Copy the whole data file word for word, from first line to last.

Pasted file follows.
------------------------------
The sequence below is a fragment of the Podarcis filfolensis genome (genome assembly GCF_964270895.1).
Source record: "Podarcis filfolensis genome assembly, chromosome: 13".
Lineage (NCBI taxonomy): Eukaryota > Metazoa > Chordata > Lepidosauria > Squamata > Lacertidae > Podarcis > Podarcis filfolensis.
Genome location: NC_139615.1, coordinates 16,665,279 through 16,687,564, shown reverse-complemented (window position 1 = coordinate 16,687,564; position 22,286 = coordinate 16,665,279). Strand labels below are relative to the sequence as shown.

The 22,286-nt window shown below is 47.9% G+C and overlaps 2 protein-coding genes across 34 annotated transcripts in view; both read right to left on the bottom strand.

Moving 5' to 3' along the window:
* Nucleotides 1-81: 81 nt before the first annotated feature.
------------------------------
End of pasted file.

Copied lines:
The sequence below is a fragment of the Podarcis filfolensis genome (genome assembly GCF_964270895.1).
Source record: "Podarcis filfolensis genome assembly, chromosome: 13".
Lineage (NCBI taxonomy): Eukaryota > Metazoa > Chordata > Lepidosauria > Squamata > Lacertidae > Podarcis > Podarcis filfolensis.
Genome location: NC_139615.1, coordinates 16,665,279 through 16,687,564, shown reverse-complemented (window position 1 = coordinate 16,687,564; position 22,286 = coordinate 16,665,279). Strand labels below are relative to the sequence as shown.

The 22,286-nt window shown below is 47.9% G+C and overlaps 2 protein-coding genes across 34 annotated transcripts in view; both read right to left on the bottom strand.

Moving 5' to 3' along the window:
* Nucleotides 1-81: 81 nt before the first annotated feature.